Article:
Re: [Bier] draft-ietf-bier-ipv6-requirements-09

Gyan Mishra <hayabusagsm@gmail.com> Fri, 20 November 2020 20:00 UTC

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From: Gyan Mishra <hayabusagsm@gmail.com>
Date: Fri, 20 Nov 2020 15:00:19 -0500
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To: gjshep@gmail.com
Cc: Alvaro Retana <aretana.ietf@gmail.com>, BIER WG <bier@ietf.org>, "Jeffrey (Zhaohui) Zhang" <zzhang@juniper.net>, Tony Przygienda <tonysietf@gmail.com>, draft-ietf-bier-ipv6-requirements <draft-ietf-bier-ipv6-requirements@ietf.org>, "zhang.zheng" <zhang.zheng@zte.com.cn>
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Subject: Re: [Bier] draft-ietf-bier-ipv6-requirements-09
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Hi Greg

In-line

Thank you again both you and Tony and Alvaro for all your guidance to help
right the ship!!

I will by “first round” when we meet in person — some day!!👍😁- maybe even
second and third - or the night is on me if we can get this behind us. 😀

Thanks
On Thu, Nov 19, 2020 at 12:22 PM Greg Shepherd <gjshep@gmail.com> wrote:

> GS - inline:
>
> On Wed, Nov 18, 2020 at 7:14 AM Gyan Mishra <hayabusagsm@gmail.com> wrote:
>
>> All
>>
>> I would like to thank the Greg, Tony and Alvaro on their pointers and
>> guidance this morning to help move the ball forward with the requirements
>> draft.
>>
>
> Thank you for your help.
>

     Gyan> Welcome

>
>
>> What I heard from Greg which rang out loud and clear and I mentioned to
>> the requirements authors that today we have BIER MPLS where the BIER header
>> is encoded into MPLS label stack layer 2 1/2 and we also have non MPLS BIER
>> Ethernet ether type 0xAB37.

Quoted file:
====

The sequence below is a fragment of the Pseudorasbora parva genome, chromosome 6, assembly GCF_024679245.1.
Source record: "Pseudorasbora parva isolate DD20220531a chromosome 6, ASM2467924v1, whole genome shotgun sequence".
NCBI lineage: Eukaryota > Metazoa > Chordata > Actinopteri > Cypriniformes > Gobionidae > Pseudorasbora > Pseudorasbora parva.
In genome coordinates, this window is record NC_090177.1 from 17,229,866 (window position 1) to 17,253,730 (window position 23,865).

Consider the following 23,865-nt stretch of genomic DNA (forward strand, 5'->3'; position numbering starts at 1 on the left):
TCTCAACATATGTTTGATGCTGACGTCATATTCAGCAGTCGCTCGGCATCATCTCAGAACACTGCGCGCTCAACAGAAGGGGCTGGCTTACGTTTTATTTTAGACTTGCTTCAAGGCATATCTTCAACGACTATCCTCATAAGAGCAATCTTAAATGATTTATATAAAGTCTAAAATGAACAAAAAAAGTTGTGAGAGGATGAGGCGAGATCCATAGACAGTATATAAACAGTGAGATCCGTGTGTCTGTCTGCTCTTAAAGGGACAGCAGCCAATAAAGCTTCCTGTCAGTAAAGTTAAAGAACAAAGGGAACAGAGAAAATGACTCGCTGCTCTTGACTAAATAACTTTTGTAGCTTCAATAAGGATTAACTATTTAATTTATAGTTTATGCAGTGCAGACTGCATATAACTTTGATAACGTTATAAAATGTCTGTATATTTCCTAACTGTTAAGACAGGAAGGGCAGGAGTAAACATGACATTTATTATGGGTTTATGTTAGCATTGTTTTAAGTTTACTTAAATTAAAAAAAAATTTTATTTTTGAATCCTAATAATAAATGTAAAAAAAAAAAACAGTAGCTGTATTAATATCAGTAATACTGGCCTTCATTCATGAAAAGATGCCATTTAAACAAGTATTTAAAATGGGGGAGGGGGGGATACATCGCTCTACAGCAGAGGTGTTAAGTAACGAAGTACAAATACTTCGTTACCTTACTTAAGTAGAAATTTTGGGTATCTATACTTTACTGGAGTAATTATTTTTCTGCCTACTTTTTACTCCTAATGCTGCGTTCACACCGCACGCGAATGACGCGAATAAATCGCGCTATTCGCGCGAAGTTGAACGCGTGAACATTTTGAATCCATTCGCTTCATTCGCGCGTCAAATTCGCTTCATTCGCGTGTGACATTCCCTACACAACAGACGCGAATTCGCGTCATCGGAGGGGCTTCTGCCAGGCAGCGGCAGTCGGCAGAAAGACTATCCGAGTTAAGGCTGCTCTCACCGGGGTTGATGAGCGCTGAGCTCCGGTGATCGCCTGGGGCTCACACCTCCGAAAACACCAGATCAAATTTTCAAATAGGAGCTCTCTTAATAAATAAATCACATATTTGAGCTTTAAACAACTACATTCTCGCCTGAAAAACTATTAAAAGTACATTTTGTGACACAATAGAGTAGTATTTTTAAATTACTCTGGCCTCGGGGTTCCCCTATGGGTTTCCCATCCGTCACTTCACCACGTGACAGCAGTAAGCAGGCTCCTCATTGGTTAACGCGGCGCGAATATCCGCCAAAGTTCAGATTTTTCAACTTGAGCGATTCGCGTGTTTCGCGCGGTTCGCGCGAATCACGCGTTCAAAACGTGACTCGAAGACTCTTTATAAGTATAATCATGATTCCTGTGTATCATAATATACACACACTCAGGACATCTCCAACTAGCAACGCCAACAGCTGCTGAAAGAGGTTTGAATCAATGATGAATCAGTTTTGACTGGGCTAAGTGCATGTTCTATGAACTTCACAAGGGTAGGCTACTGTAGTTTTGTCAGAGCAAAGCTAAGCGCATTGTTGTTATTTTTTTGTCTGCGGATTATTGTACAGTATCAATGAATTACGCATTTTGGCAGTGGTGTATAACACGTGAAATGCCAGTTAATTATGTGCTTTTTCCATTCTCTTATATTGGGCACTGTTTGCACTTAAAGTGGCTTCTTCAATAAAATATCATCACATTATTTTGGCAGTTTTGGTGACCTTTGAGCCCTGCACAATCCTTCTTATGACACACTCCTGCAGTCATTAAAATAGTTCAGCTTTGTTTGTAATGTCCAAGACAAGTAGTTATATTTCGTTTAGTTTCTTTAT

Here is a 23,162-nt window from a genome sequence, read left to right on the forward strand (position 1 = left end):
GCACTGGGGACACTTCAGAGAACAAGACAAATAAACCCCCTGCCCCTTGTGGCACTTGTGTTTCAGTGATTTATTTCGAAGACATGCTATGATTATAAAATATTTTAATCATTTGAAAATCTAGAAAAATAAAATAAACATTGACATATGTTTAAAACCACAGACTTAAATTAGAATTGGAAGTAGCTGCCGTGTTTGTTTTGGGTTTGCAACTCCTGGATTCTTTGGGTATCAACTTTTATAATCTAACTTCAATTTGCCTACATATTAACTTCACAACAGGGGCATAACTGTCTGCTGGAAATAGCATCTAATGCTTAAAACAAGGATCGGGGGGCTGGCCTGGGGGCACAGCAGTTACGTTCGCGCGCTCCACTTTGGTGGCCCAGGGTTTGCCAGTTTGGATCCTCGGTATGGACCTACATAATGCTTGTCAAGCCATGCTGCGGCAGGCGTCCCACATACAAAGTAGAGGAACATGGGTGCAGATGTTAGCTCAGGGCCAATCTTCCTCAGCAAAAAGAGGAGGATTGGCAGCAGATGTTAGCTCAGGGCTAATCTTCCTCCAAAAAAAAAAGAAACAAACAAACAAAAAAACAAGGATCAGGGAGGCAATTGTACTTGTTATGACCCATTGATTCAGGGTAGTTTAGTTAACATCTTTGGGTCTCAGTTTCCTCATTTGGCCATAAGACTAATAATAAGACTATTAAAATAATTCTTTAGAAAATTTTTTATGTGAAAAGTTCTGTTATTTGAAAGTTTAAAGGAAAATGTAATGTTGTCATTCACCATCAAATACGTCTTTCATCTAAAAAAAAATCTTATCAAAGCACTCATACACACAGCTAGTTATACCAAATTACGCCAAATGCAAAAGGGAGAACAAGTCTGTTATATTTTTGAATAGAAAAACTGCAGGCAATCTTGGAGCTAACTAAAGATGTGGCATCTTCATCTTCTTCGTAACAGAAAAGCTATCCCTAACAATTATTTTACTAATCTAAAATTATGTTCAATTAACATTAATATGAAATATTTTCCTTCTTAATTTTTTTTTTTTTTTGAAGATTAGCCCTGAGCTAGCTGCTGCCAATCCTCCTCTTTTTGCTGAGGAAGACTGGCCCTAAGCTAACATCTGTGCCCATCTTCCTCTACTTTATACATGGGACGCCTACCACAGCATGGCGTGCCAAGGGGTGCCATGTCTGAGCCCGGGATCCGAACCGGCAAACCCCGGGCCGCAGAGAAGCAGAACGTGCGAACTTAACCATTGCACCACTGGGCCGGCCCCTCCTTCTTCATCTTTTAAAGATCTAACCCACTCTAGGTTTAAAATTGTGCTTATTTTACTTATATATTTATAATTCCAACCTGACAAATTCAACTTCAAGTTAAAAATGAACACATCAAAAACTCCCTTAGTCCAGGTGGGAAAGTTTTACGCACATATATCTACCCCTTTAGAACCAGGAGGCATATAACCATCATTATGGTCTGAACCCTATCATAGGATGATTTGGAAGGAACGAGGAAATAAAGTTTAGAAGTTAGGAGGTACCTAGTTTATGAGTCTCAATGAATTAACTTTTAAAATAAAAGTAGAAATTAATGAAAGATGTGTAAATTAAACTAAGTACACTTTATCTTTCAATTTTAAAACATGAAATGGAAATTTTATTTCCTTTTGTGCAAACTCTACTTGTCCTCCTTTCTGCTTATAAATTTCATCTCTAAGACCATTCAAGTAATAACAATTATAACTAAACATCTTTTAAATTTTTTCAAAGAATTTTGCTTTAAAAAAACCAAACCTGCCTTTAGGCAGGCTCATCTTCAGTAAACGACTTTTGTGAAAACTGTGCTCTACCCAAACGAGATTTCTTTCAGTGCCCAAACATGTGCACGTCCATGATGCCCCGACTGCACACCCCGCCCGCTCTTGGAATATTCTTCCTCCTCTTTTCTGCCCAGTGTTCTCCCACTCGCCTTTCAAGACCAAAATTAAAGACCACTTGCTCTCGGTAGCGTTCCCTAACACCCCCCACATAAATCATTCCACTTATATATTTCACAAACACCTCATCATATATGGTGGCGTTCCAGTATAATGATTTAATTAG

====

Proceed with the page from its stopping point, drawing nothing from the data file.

>>
>
> GS - No, the BIER header is NOT 'encoded' in MPLS. MPLS encapsulates the
> BIER packet. Yes, the outer label included BIER specific information
> (Set-ID) with the intent of streamlining the forwarding process but without
> creating a dependency. We mirrored the format for Eth encap to ensure a
> single header format for the BIER architecture standard. It's important to
> mention there that the process to get to this point involved a 3-day
> design-team meeting where we worked hard, transparently and together and
> managed to conclude with a solution which resolved any conflict, satisfied
> everyone's concerns, and resulted in a clean, consistent message from a
> Working Group that was working under the 'experimental' banner. We moved
> from 'experimental' to standards track by listening to all the reasons we
> were started out as 'experimental' in the first place - ie This is the
> forwarding plane and will require new HW so the work from the WG must
> justify a new forwarding model and produce clear standards to follow.
>

   Gyan> Thank you for clarification on BIER MPLS and important history on
the BIER encapsulation types and how they came about and the evolution from